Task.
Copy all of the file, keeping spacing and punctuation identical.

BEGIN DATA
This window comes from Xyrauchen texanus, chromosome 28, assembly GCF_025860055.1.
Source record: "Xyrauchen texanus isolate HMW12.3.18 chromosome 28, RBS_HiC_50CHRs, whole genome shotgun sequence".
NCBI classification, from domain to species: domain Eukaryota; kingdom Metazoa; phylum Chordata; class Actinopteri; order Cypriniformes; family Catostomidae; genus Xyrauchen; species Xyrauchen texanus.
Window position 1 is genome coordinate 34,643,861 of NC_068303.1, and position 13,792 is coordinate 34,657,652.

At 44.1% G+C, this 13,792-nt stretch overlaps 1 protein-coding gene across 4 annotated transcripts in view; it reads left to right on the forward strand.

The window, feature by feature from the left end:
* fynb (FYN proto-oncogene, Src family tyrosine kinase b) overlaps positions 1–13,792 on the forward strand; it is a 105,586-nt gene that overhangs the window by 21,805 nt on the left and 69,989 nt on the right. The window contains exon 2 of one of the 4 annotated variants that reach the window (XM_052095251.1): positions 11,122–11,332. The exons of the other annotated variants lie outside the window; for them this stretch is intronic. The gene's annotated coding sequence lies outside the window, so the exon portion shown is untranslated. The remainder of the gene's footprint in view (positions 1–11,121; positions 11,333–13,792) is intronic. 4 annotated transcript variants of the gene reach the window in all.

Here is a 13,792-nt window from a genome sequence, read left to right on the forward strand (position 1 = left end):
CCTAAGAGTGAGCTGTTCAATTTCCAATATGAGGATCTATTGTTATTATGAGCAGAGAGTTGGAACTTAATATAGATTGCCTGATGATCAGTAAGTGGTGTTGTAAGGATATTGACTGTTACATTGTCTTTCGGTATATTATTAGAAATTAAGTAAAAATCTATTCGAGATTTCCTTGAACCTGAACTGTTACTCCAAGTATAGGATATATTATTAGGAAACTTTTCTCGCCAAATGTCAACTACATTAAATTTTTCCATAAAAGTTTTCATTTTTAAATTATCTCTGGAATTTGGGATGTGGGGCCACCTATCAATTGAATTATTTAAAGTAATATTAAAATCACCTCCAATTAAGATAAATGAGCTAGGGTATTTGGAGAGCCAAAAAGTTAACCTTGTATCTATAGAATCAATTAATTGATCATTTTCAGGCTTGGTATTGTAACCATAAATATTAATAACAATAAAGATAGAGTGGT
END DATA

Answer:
This window comes from Xyrauchen texanus, chromosome 28, assembly GCF_025860055.1.
Source record: "Xyrauchen texanus isolate HMW12.3.18 chromosome 28, RBS_HiC_50CHRs, whole genome shotgun sequence".
NCBI classification, from domain to species: domain Eukaryota; kingdom Metazoa; phylum Chordata; class Actinopteri; order Cypriniformes; family Catostomidae; genus Xyrauchen; species Xyrauchen texanus.
Window position 1 is genome coordinate 34,643,861 of NC_068303.1, and position 13,792 is coordinate 34,657,652.

At 44.1% G+C, this 13,792-nt stretch overlaps 1 protein-coding gene across 4 annotated transcripts in view; it reads left to right on the forward strand.

The window, feature by feature from the left end:
* fynb (FYN proto-oncogene, Src family tyrosine kinase b) overlaps positions 1–13,792 on the forward strand; it is a 105,586-nt gene that overhangs the window by 21,805 nt on the left and 69,989 nt on the right. The window contains exon 2 of one of the 4 annotated variants that reach the window (XM_052095251.1): positions 11,122–11,332. The exons of the other annotated variants lie outside the window; for them this stretch is intronic. The gene's annotated coding sequence lies outside the window, so the exon portion shown is untranslated. The remainder of the gene's footprint in view (positions 1–11,121; positions 11,333–13,792) is intronic. 4 annotated transcript variants of the gene reach the window in all.

Here is a 13,792-nt window from a genome sequence, read left to right on the forward strand (position 1 = left end):
CCTAAGAGTGAGCTGTTCAATTTCCAATATGAGGATCTATTGTTATTATGAGCAGAGAGTTGGAACTTAATATAGATTGCCTGATGATCAGTAAGTGGTGTTGTAAGGATATTGACTGTTACATTGTCTTTCGGTATATTATTAGAAATTAAGTAAAAATCTATTCGAGATTTCCTTGAACCTGAACTGTTACTCCAAGTATAGGATATATTATTAGGAAACTTTTCTCGCCAAATGTCAACTACATTAAATTTTTCCATAAAAGTTTTCATTTTTAAATTATCTCTGGAATTTGGGATGTGGGGCCACCTATCAATTGAATTATTTAAAGTAATATTAAAATCACCTCCAATTAAGATAAATGAGCTAGGGTATTTGGAGAGCCAAAAAGTTAACCTTGTATCTATAGAATCAATTAATTGATCATTTTCAGGCTTGGTATTGTAACCATAAATATTAATAACAATAAAGATAGAGTGGT